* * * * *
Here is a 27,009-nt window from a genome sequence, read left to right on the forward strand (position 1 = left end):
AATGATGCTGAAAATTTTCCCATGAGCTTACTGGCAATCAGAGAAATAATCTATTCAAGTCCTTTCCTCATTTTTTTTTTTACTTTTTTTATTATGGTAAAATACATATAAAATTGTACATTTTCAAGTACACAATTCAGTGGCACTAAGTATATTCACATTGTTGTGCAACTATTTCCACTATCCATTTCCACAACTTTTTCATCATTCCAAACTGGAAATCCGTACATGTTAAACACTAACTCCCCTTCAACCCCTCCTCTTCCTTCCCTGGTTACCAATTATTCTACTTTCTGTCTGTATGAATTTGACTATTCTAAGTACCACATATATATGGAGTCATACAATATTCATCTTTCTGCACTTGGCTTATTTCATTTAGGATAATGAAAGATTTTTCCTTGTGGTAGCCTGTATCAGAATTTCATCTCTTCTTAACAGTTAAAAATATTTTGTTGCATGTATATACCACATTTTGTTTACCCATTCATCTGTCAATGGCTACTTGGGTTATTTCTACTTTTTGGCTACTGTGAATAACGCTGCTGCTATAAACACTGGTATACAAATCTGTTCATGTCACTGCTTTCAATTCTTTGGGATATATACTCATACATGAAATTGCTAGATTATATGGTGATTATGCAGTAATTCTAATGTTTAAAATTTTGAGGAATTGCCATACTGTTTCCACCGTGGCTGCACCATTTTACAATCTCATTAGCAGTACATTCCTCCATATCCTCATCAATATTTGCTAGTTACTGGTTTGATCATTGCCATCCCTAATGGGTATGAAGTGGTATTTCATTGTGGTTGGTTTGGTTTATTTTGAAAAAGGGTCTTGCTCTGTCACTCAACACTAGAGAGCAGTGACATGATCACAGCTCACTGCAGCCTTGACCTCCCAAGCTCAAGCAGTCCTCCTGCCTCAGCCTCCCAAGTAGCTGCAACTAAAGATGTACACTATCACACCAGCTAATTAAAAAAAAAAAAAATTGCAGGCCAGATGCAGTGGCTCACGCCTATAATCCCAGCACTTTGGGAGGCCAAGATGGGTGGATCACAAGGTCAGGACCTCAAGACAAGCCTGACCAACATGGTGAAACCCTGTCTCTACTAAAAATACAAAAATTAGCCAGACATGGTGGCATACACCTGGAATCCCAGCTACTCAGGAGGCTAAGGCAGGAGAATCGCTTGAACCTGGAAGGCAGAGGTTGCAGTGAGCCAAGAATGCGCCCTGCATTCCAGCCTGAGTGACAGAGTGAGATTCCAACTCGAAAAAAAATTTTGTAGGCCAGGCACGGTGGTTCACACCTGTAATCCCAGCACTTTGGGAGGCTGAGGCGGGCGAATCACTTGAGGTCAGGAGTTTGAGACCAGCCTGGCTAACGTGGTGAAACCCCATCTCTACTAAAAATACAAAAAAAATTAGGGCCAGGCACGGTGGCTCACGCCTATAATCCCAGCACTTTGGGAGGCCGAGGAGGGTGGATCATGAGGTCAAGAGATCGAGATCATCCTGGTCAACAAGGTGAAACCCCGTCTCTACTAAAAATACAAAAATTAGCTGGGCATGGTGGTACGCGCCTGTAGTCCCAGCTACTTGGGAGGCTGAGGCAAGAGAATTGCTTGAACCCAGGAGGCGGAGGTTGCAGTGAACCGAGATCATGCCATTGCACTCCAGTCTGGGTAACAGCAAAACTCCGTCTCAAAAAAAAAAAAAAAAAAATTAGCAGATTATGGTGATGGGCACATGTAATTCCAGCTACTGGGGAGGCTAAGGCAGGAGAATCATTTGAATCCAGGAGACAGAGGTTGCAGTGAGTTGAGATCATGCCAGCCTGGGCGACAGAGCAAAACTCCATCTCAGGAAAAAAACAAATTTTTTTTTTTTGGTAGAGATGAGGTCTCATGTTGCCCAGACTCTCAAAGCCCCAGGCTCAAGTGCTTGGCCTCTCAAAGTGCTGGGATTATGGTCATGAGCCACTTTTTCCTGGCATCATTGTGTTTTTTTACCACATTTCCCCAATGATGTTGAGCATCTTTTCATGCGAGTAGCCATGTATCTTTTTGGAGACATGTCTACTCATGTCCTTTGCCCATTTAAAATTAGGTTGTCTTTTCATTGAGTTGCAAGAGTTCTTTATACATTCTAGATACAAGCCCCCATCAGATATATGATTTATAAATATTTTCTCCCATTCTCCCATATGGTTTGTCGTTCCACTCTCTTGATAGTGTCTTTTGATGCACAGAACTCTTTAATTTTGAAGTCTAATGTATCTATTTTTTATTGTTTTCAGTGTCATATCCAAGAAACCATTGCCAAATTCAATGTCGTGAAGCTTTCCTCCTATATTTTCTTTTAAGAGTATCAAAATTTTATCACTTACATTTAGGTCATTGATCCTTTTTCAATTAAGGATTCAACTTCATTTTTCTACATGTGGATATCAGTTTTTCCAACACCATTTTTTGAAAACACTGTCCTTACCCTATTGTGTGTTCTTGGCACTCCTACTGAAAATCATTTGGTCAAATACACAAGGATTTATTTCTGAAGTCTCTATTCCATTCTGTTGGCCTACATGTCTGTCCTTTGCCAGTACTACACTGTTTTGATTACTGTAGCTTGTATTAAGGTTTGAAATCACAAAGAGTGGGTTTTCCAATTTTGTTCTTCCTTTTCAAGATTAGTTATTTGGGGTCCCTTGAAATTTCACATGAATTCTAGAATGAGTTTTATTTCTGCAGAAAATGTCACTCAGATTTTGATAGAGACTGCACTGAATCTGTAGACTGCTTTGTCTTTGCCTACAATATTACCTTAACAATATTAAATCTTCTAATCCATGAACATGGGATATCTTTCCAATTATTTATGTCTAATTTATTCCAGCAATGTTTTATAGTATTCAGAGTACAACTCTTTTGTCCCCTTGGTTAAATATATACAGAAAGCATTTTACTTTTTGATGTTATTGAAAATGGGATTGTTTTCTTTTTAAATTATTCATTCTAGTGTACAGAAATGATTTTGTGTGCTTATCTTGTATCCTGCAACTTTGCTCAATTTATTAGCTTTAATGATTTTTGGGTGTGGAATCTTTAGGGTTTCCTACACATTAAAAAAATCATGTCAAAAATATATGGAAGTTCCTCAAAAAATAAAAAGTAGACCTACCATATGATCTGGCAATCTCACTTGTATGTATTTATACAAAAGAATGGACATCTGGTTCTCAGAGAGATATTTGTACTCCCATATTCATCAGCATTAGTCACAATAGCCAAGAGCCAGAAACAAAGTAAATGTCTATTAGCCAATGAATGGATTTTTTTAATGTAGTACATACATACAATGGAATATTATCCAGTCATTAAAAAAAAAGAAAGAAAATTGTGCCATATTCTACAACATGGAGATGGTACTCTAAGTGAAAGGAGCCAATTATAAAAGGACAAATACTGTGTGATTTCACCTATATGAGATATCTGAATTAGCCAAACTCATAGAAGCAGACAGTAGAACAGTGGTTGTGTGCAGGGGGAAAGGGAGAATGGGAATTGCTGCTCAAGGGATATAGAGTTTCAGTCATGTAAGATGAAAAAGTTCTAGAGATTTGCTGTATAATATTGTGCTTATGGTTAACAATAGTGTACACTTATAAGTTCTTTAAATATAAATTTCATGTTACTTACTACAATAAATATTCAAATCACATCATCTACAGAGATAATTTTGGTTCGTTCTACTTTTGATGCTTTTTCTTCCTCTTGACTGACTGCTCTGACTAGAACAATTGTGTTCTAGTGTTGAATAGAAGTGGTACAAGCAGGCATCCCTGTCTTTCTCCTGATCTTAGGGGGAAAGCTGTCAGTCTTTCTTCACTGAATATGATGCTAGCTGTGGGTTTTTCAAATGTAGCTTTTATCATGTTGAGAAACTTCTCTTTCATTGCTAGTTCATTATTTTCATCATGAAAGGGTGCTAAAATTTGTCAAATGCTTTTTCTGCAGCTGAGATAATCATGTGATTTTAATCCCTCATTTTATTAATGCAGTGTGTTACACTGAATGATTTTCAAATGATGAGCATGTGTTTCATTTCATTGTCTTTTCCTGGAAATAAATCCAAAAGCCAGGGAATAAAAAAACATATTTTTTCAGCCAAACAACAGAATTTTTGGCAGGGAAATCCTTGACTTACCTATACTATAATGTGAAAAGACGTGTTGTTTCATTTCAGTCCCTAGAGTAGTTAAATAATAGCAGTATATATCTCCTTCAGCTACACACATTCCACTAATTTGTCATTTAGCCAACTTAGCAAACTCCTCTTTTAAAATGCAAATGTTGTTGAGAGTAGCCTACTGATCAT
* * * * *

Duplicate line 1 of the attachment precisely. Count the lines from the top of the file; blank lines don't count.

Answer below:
Here is a 27,009-nt window from a genome sequence, read left to right on the forward strand (position 1 = left end):